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Although we think of the stability ball as a modern exercise form, its origins actually date back to 1963. That year, an Italian toy manufacturer decided to make toys using vinyl, as opposed to rubber. Due to their increased longevity, they rapidly gained popularity. Eventually, the balls were used throughout Europe in rehabilitative settings as therapy for orthopedic clients and stroke victims. In 1966, Dr. Elspeth Kong experimented with using the balls to develop a ski program for disabled children.
Joanne Posner Mayer, an American physical therapist who was enthusiastic about this idea, went to Switzerland to study with Dr. Kong in Switzerland. Upon her return to the states, she wrote the definitive book about stability ball training. In 1990, she founded Ball Dynamics International in Colorado. Lindsay Zappola, a physical therapist/Pilates instructor, began to work for her. Lindsay incorporated the balls in her work with the US Ski Team. Ball Dynamics, Resist-a-Ball and the Paul Chek Institute were the three organizations that influenced the use of the balls in a fitness setting.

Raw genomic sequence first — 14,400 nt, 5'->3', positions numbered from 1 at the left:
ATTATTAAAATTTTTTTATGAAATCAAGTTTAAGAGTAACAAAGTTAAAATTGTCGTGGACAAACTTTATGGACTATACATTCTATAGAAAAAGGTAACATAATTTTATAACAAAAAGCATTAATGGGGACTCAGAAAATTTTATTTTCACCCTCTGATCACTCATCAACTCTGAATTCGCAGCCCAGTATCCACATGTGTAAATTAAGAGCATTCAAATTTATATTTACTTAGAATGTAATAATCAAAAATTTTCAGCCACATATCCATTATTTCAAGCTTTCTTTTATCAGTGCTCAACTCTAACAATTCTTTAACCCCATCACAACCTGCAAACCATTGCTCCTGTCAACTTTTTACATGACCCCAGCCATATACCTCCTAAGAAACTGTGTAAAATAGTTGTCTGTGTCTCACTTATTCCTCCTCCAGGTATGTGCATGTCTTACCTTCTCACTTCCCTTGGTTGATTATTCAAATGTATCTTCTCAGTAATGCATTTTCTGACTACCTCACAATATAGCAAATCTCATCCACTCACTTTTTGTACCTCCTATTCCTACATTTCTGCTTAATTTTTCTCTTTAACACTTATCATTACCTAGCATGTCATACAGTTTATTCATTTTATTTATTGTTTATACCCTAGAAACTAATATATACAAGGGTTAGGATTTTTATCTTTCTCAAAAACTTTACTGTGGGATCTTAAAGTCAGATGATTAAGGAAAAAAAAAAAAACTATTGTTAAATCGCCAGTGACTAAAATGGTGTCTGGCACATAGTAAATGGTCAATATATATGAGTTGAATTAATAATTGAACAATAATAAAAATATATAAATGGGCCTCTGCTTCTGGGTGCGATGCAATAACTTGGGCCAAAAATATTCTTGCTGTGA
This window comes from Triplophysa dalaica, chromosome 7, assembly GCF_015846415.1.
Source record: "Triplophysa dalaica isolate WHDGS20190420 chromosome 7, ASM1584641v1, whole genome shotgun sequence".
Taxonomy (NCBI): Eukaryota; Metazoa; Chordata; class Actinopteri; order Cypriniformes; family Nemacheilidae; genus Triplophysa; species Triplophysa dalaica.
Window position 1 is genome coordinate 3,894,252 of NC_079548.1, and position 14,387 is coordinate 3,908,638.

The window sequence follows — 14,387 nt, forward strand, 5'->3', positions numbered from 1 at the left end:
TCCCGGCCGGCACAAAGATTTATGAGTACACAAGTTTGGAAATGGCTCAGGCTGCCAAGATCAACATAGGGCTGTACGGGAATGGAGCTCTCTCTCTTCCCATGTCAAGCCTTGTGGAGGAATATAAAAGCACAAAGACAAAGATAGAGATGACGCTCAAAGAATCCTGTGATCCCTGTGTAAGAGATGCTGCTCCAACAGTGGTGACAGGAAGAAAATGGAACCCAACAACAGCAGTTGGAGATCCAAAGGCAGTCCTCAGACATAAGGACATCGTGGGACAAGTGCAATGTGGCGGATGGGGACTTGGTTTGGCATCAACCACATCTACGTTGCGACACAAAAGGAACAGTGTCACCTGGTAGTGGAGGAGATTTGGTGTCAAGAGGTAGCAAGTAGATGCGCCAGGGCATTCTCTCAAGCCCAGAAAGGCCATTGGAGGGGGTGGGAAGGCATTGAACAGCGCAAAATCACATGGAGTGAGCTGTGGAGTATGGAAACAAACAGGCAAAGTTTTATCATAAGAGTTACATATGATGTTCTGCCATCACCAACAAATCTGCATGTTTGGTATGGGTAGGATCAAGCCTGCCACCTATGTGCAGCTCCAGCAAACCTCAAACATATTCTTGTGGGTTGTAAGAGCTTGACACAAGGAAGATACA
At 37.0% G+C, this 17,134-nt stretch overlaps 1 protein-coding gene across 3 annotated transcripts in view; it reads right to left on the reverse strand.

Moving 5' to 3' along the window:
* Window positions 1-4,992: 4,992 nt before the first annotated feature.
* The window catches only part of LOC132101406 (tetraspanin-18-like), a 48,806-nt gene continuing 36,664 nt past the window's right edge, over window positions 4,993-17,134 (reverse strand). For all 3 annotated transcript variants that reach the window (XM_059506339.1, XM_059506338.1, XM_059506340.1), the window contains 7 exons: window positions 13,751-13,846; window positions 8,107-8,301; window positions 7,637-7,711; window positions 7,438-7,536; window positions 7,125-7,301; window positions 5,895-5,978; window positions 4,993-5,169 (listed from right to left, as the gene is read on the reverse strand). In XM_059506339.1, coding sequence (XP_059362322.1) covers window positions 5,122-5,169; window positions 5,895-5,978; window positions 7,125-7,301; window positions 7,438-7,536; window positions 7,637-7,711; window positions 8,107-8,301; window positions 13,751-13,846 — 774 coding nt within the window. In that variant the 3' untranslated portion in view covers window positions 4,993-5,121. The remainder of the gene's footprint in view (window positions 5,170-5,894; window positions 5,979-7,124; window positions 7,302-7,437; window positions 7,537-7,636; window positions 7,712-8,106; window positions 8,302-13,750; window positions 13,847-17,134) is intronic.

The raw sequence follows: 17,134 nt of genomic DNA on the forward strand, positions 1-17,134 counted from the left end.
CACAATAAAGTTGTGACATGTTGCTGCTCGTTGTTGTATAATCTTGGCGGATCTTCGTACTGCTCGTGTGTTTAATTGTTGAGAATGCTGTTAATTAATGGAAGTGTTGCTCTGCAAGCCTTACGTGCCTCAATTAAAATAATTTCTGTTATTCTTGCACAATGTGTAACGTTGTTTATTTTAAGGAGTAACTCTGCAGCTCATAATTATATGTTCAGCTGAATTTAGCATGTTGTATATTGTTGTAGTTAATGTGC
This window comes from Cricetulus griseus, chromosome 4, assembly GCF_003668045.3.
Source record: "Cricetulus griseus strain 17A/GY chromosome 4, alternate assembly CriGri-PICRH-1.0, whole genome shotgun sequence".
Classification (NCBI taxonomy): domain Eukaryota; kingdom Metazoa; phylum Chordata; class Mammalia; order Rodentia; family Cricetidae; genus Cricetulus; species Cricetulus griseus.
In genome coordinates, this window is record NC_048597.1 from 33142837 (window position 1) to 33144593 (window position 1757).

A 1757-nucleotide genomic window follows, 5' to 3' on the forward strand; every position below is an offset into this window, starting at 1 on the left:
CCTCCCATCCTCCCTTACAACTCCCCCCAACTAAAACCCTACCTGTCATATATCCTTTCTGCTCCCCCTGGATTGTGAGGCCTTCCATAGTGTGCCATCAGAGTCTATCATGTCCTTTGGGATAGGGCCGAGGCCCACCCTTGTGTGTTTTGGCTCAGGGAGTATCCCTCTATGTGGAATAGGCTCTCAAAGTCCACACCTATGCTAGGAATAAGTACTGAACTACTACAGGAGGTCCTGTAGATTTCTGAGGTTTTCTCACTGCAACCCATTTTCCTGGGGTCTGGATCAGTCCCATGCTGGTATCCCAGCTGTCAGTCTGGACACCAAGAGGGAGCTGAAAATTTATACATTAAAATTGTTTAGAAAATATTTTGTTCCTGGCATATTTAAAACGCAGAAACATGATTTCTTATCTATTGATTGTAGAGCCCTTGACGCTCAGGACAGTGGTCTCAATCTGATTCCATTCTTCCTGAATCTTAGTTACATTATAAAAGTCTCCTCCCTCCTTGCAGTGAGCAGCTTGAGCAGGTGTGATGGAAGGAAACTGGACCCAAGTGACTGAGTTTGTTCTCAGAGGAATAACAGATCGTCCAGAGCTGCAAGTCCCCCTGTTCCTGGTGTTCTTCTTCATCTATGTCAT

Excitement about the balls increased when an article published in the June 2000 issue of Physical Therapy cited an experiment done at the University of Waterloo that used electrodes to test the effectiveness of various abdominal exercises. The findings of this experiment impressed the fitness industry. When the curl ups were performed on uneven surfaces such as the ball or wobble board, the muscular contractions of both the obliques and the rectus abdominus nearly doubled. The curl ups performed on the ball with the feet on the floor quadrupled external oblique activity. This feedback convinced the authors of the study that unstable surfaces create the need for more stabilization of the spine, which is a function of the obliques.
Below are the standard recommendations for ball sizing:
BALL DIAMETER USER HEIGHT